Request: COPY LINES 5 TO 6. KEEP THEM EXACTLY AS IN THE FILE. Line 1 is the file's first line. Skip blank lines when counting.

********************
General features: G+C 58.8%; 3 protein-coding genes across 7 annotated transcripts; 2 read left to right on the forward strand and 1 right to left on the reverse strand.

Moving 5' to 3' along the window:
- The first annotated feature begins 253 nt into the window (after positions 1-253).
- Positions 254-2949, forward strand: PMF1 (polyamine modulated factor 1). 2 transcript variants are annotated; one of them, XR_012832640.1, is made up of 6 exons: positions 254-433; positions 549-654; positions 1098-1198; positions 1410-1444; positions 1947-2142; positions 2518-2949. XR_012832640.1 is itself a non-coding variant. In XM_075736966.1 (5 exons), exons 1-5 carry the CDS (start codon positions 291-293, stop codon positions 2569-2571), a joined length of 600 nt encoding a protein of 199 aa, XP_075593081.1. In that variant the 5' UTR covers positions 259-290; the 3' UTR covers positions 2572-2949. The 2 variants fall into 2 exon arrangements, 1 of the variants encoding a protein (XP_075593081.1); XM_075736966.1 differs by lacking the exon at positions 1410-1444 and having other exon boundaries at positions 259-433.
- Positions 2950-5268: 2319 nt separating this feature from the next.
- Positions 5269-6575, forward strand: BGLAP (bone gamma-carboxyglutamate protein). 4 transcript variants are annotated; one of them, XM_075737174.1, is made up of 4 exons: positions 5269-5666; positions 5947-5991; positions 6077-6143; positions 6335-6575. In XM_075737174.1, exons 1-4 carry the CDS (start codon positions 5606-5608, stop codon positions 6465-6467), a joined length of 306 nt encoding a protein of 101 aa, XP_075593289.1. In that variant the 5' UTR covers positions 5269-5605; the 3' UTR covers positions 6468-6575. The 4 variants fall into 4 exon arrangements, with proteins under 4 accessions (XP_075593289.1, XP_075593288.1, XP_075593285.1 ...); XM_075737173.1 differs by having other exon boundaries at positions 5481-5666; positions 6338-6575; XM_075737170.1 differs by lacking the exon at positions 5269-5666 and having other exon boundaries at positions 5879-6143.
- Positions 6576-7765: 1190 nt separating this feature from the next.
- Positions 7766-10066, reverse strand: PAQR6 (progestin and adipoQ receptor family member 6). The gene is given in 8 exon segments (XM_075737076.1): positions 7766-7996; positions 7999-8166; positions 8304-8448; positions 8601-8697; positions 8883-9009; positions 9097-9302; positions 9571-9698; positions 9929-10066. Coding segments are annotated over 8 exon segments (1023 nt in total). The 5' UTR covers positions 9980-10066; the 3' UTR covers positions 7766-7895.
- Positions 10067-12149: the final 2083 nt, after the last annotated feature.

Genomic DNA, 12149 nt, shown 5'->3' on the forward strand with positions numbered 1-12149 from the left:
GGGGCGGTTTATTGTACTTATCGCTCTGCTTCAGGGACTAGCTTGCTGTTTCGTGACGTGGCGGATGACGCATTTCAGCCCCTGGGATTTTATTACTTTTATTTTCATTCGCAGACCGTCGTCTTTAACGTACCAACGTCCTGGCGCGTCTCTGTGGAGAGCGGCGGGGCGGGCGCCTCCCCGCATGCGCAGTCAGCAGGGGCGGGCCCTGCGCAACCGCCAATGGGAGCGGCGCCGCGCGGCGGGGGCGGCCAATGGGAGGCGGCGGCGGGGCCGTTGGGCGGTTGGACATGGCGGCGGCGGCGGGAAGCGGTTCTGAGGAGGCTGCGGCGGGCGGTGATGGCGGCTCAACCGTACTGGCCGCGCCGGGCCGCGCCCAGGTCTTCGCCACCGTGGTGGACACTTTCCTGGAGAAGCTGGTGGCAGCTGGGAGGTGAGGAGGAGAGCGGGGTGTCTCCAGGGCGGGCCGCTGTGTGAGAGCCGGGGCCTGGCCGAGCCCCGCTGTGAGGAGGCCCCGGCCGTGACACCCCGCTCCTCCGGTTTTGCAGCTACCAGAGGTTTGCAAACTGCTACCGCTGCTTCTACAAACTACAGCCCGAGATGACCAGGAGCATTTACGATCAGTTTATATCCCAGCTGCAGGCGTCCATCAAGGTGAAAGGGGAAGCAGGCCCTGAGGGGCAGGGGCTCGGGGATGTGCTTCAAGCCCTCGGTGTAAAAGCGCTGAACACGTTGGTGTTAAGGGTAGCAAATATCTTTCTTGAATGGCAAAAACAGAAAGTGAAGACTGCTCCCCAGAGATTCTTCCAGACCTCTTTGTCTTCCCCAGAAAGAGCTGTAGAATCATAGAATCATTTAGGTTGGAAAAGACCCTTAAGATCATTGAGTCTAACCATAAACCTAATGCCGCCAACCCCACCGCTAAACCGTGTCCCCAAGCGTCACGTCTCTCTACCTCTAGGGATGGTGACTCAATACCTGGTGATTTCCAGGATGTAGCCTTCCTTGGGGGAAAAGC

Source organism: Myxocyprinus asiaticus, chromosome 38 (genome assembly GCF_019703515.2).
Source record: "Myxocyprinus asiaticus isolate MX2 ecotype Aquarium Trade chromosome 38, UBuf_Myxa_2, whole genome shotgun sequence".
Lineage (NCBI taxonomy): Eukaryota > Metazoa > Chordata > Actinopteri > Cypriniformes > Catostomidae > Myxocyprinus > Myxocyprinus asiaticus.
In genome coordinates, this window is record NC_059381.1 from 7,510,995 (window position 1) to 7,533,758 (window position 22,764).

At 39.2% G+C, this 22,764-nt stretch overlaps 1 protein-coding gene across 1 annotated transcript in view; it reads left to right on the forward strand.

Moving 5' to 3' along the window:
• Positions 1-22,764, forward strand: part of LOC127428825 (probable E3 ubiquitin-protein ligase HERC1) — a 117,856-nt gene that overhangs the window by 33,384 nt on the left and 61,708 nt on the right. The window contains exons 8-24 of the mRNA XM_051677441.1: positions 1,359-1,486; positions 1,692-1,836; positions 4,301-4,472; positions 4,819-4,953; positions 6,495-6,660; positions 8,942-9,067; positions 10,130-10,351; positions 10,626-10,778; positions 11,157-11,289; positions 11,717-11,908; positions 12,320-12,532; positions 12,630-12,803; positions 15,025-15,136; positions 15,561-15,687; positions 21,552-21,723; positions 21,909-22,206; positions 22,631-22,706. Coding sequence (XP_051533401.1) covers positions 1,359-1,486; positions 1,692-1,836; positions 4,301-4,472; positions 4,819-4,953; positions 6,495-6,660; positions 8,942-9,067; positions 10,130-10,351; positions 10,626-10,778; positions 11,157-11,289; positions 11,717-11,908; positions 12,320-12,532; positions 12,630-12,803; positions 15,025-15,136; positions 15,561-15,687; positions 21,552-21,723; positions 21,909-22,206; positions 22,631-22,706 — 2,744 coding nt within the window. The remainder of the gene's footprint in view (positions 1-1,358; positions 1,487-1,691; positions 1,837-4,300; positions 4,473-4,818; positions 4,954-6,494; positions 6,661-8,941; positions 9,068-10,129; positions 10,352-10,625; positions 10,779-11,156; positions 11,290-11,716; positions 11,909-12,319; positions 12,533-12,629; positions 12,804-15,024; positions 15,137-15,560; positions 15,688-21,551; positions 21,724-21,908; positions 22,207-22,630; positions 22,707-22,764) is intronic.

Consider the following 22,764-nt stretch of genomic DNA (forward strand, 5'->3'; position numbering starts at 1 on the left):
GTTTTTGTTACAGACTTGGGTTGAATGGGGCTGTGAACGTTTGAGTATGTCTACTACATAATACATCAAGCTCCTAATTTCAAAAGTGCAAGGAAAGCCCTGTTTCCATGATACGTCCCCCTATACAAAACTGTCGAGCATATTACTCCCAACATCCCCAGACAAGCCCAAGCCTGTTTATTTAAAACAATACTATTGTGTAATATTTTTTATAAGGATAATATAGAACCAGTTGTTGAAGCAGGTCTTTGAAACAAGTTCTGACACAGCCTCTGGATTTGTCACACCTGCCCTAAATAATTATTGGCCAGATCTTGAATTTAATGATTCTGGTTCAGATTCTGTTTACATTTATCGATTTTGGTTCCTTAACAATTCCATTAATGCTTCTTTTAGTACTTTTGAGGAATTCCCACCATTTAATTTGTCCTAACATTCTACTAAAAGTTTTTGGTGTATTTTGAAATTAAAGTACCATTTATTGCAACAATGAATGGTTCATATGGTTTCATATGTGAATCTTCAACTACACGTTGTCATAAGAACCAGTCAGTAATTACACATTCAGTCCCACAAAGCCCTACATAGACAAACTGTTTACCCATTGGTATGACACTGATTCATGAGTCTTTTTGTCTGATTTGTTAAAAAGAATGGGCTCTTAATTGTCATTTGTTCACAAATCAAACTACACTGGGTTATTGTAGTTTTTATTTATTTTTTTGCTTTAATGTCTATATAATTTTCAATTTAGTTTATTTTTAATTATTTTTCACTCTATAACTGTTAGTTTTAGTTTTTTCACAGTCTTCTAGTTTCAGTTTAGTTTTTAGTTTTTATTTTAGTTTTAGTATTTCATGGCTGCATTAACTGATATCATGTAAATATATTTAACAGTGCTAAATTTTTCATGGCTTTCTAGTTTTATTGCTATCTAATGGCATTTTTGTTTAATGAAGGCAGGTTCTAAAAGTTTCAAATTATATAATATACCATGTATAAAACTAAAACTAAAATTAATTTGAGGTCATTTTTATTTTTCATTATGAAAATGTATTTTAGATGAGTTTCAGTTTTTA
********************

- Positions 2950-5268: 2319 nt separating this feature from the next.
- Positions 5269-6575, forward strand: BGLAP (bone gamma-carboxyglutamate protein). 4 transcript variants are annotated; one of them, XM_075737174.1, is made up of 4 exons: positions 5269-5666; positions 5947-5991; positions 6077-6143; positions 6335-6575. In XM_075737174.1, exons 1-4 carry the CDS (start codon positions 5606-5608, stop codon positions 6465-6467), a joined length of 306 nt encoding a protein of 101 aa, XP_075593289.1. In that variant the 5' UTR covers positions 5269-5605; the 3' UTR covers positions 6468-6575. The 4 variants fall into 4 exon arrangements, with proteins under 4 accessions (XP_075593289.1, XP_075593288.1, XP_075593285.1 ...); XM_075737173.1 differs by having other exon boundaries at positions 5481-5666; positions 6338-6575; XM_075737170.1 differs by lacking the exon at positions 5269-5666 and having other exon boundaries at positions 5879-6143.